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In much welcomed news, a study has finally surfaced on the hot new form of creatine that's been appearing in a lot of the new pre workouts; namely, creatine nitrate. Funded by none other than MusclePharm and supplied with creatine nitrate in the form of Arnold’s Iron Cre3, the study is the first to produce any data on oral supplementation with creatine nitrate. While the notion of a supplement company sponsoring its own supplement study immediately sounds alarm bells, it worth highlighting that the study was a simple safety study that ran over 28 days. What’s more, because the supplement consisted of Iron Cre3TM, it also featured other compounds in the form of vitamin C, vitamin E, calcium and a proprietary blend consisting of taurine, coconut water powder and l-glutamine. So the study cannot be classified as a strict safety study, given that there were multiple compounds being administered.

But putting the above issues aside, what did the study find? Published in the 2014 December issue of the Journal of the International Society of Sports Nutrition, the study involved a total of 58 subjects, with most being aged in their 20’s and being recreationally active by doing  at least 3 sessions a week of moderate to vigorous intensity exercise. The study ran for 28 days and consisted of full standard blood tests prior to and at the conclusion of the study. There were three different groups in the study, with one serving as the placebo/control, while the others consumed 1g and 2g respectively of creatine nitrate a day (in the form of Iron Cre3TM).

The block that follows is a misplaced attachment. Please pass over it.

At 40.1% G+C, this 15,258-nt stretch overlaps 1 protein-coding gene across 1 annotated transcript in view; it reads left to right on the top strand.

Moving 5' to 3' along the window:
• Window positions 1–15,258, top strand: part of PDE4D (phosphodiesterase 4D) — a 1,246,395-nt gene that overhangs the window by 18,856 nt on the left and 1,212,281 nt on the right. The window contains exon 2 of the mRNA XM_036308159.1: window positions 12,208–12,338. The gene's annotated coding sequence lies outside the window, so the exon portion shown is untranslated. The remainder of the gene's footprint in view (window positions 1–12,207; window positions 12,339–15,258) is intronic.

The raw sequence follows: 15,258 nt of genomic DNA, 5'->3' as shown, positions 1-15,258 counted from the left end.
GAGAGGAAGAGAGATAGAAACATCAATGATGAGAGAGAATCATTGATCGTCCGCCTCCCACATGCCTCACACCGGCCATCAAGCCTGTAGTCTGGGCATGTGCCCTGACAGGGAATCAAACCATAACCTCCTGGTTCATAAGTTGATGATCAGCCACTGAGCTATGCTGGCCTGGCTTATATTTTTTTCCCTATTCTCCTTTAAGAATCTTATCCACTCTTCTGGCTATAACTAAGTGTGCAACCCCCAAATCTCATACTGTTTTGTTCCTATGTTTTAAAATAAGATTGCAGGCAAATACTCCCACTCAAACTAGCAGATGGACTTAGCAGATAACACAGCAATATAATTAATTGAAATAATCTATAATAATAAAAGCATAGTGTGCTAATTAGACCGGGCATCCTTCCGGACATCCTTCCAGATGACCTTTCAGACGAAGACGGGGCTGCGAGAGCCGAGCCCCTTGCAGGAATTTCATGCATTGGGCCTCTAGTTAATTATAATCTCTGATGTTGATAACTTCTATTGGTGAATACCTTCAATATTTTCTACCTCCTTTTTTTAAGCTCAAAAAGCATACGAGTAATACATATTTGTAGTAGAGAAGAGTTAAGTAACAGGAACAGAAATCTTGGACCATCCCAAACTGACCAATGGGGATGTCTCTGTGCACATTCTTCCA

In the wash up, there were essentially no significant abnormalities resulting from supplementation with creatine nitrate. The only major abnormality that showed up was an increase in total lymphocytes and monocytes, which still remained within the accepted physiological range and not clinically significant. After considering possible explaining factors, the authors concluding that the most likely explanation was the variations in climate between Denver, Colorado and Tampa, Florida, the two cities that subjects came from.

While these findings are not likely to turn the masses to creatine nitrate, this type of data is nonetheless necessary in the long process of testing the therapeutic potential of new compounds. It will be interesting to see if MusclePharm follow up with another study testing the effect on performance and body composition.

 

Joy JM, et al. 28 days of creatine nitrate supplementation is apparently safe in healthy individuals. Journal of the International Society of Sports Nutrition. 2014;11:60.

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